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11 June 2013

All Russian to me

Reading the first few pages of “Maidenhair” by Mikhail Shishkin, I was stunned by these random lines within the very modern story:

“And so Darius and Parysatis had two sons, the elder Artaxerxes and the younger Cyrus.  When Darius was taken ill and felt the approach of death, he demanded both sons come to him.  At the time the elder son was nearby, but Darius sent for Cyrus to another province, over which he had been placed as satrap.”

It was a Proustian moment and I was propelled back a decade to the summer I spent taking a one-on-one Ancient Greek class with one of my favorite professors, Brad Cook.  The text that summer was Xenophon’s “Anabasis,” often referred to as the march of the ten thousand.  The lines by Shishkin are the opening ones of Xenophon.  Here they are in the Greek (click a word for some linguistic fun):

This is one hell of a book (Shishkin), so nothing I find would surprise me.  I just wonder at its purpose.  Anyway, here is my pretty literal translation from the Greek:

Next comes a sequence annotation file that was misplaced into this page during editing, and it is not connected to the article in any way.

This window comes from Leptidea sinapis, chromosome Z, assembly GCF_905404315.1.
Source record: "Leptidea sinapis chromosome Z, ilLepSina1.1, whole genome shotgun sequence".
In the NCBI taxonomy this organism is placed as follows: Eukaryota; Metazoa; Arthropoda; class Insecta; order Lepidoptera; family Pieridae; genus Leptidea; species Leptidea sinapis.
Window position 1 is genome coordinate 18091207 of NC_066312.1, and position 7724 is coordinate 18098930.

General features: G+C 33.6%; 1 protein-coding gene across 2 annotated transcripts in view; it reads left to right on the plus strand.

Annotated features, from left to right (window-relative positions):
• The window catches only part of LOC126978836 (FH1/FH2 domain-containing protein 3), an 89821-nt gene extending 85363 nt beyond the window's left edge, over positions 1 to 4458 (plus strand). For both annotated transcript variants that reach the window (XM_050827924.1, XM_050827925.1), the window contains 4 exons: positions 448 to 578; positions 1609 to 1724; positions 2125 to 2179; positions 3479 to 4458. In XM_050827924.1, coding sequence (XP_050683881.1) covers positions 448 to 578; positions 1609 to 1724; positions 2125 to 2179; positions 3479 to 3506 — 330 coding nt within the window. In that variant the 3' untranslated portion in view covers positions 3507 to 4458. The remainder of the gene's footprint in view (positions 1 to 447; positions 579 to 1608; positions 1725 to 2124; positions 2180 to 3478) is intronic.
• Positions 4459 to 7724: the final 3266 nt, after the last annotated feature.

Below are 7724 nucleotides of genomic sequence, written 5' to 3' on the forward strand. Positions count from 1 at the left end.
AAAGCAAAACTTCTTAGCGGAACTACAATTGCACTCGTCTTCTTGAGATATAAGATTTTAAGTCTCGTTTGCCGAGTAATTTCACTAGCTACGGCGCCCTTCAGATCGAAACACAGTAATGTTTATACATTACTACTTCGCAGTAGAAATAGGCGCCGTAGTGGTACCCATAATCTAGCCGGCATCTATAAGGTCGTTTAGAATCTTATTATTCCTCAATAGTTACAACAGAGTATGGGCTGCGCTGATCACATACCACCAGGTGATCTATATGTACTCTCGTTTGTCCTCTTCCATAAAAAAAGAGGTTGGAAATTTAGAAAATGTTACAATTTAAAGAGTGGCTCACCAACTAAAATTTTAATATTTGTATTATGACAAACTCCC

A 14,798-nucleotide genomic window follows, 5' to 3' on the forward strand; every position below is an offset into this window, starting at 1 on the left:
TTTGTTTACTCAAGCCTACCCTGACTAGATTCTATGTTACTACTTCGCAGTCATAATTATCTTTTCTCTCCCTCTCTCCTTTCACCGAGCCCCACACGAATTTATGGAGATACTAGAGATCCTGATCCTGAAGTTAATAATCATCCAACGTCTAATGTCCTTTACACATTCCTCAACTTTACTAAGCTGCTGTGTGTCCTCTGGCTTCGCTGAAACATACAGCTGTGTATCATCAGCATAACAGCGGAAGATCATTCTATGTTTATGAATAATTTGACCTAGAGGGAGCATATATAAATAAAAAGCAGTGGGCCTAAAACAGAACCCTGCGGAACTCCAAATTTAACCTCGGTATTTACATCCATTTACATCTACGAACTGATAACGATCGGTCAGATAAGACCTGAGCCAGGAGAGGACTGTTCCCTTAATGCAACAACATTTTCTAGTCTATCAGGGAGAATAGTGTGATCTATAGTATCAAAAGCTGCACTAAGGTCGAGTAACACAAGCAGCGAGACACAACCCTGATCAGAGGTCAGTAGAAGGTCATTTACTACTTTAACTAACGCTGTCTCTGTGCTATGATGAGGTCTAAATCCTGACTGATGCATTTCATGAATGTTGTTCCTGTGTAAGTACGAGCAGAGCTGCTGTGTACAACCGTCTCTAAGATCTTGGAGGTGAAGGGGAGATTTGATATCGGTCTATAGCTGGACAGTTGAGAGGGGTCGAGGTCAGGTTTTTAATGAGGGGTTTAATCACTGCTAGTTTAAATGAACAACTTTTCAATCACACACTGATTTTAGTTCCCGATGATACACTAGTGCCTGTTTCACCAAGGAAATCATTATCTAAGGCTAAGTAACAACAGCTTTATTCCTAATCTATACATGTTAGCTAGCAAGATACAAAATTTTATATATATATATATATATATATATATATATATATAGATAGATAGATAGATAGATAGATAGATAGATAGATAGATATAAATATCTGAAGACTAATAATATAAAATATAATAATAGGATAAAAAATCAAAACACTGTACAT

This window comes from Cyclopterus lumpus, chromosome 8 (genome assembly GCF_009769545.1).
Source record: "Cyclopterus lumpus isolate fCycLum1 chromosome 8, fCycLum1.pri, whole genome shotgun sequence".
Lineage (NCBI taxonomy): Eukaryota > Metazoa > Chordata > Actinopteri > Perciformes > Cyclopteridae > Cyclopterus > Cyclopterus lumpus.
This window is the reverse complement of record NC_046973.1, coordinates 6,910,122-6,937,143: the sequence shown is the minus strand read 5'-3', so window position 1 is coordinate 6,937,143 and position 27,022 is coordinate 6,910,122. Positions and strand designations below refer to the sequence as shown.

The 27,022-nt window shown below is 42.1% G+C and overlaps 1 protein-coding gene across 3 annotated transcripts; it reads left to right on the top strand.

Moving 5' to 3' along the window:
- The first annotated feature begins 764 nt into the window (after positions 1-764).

“Darius and Parysatis begat two sons, the elder Artaxerxes and the younger, Cyrus.  And when Darius lay sick and suspected the end of his life, he wished both sons to be nearby.  The elder one happened to be nearby, but he sent way for Cyrus from the province over which he (Darius) had made him (Cyrus) Satrap.

The one thing I remember clearly from Xenophon is that it felt after a while like I was marching along with the troops, covering so many stathmoi everyday, trapped inland with no guide and no hope of seeing the coast and a glimpse of familiar islands, and I was as thrilled as any Greek when the shout went up toward the end, “thalatta!, thallatta!,” “The Sea!, The Sea!”  We shall see what this ancient tale of strangers marching through and trying to escape a foreign land has to do with a novel of Russians trying to get into a foreign land and escape their own.  

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